After World War II, ethnic Greeks of the Abkhaz ASSR were deported on Joseph Stalin's order in 1949–1950. They were allowed to return in the late 1950s, however their number never reached pre-deportation level.
Most of the Greeks fled Abkhazia (mostly to Greek Macedonia and Southern Russia) during and after the 1992–1993 war so that their number dropped from 14,664 in 1989 to just 1,486 in 2003. Greece carried out a humanitarian operation, Operation Golden Fleece, evacuating 1,015 Greeks who had decided to abandon their homes in Abkhazia on August 15, 1993.
Greeks in Tsalka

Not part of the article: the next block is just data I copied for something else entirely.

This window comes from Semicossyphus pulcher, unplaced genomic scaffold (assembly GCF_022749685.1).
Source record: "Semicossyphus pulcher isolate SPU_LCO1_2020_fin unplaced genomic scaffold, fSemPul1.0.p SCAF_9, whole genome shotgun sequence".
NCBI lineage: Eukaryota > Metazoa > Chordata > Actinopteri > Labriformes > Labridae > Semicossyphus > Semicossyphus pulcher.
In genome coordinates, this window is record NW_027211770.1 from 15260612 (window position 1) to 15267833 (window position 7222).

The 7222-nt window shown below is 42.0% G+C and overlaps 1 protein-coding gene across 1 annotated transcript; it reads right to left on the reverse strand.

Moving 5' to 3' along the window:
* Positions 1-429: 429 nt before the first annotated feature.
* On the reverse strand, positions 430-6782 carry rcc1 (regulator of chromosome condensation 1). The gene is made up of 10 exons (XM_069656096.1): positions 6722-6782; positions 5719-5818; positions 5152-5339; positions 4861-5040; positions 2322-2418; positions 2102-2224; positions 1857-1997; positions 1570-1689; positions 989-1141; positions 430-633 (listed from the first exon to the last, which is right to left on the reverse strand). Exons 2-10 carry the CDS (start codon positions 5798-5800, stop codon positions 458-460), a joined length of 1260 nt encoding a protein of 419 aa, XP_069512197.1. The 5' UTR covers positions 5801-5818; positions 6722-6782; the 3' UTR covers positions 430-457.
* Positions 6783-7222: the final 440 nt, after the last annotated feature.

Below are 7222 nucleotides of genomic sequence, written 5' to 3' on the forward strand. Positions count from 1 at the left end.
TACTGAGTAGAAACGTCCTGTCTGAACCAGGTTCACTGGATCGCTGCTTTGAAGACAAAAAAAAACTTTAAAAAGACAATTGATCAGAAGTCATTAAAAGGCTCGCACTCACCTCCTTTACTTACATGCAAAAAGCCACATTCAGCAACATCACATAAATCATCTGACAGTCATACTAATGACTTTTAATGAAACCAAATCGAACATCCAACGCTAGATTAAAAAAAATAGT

Until thirty years ago Greeks made up 70% of the 30,000 strong population of the Georgian city of Tsalka and villages in the surrounding plateau. Many of these were actually Turkish-speaking but Christian Orthodox Greeks referred to as Urums. Today only about 2,000 of the Tsalka Greeks remain, mostly elderly, as most chose to migrate to Greece, and in particular to Greek Macedonia in Northern Greece. Many Greek Georgians returning to the country for Greek Easter find their homes looted or occupied by squatters, mostly immigrants from other regions of the country, who refuse to allow them entry. Consequently the number of Greeks returning to Georgia has decreased. Some have claimed that the difficulties they face in reclaiming the homes are part of a deliberate attempt by the Georgian government to uproot the community in favour of ethnic Georgians. Instances of violence, related to the above have sometimes resulted in the death of elderly Greeks while more have been injured. The Georgian government had to twice dispatch a Special Forces unit to prevent further outbreaks of inter-communal violence. In 2005 the Council of Greeks in Georgia has appealed to the World Council of Hellenes, SAE, registering their fear caused by the increasing instances of previously rare ethnic violence against them. The matter was also discussed in the parliament of Greece.